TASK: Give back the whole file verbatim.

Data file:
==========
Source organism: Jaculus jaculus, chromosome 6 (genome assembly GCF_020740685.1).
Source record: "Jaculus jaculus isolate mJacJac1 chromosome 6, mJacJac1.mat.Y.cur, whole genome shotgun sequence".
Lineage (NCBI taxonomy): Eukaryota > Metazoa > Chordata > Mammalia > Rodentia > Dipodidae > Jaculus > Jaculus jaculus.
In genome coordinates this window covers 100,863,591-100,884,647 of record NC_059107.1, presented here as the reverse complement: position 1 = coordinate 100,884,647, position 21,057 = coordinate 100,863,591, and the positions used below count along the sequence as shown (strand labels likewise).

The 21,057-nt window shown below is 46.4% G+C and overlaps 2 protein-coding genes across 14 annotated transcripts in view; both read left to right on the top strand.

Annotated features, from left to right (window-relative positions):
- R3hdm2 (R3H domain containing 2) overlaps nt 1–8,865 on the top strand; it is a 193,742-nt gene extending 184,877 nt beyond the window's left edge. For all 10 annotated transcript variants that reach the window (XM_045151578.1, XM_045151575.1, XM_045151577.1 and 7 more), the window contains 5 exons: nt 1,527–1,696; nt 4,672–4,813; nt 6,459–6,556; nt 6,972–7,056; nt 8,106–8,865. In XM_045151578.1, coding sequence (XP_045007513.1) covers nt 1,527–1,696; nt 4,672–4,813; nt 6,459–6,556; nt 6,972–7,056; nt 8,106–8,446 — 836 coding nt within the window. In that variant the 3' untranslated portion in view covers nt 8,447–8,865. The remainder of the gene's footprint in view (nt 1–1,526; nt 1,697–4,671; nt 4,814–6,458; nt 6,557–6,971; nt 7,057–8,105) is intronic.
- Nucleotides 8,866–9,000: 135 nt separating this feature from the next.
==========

Source organism: Jaculus jaculus, chromosome 6 (genome assembly GCF_020740685.1).
Source record: "Jaculus jaculus isolate mJacJac1 chromosome 6, mJacJac1.mat.Y.cur, whole genome shotgun sequence".
Lineage (NCBI taxonomy): Eukaryota > Metazoa > Chordata > Mammalia > Rodentia > Dipodidae > Jaculus > Jaculus jaculus.
In genome coordinates this window covers 100,863,591-100,884,647 of record NC_059107.1, presented here as the reverse complement: position 1 = coordinate 100,884,647, position 21,057 = coordinate 100,863,591, and the positions used below count along the sequence as shown (strand labels likewise).

The 21,057-nt window shown below is 46.4% G+C and overlaps 2 protein-coding genes across 14 annotated transcripts in view; both read left to right on the top strand.

Annotated features, from left to right (window-relative positions):
- R3hdm2 (R3H domain containing 2) overlaps nt 1–8,865 on the top strand; it is a 193,742-nt gene extending 184,877 nt beyond the window's left edge. For all 10 annotated transcript variants that reach the window (XM_045151578.1, XM_045151575.1, XM_045151577.1 and 7 more), the window contains 5 exons: nt 1,527–1,696; nt 4,672–4,813; nt 6,459–6,556; nt 6,972–7,056; nt 8,106–8,865. In XM_045151578.1, coding sequence (XP_045007513.1) covers nt 1,527–1,696; nt 4,672–4,813; nt 6,459–6,556; nt 6,972–7,056; nt 8,106–8,446 — 836 coding nt within the window. In that variant the 3' untranslated portion in view covers nt 8,447–8,865. The remainder of the gene's footprint in view (nt 1–1,526; nt 1,697–4,671; nt 4,814–6,458; nt 6,557–6,971; nt 7,057–8,105) is intronic.
- Nucleotides 8,866–9,000: 135 nt separating this feature from the next.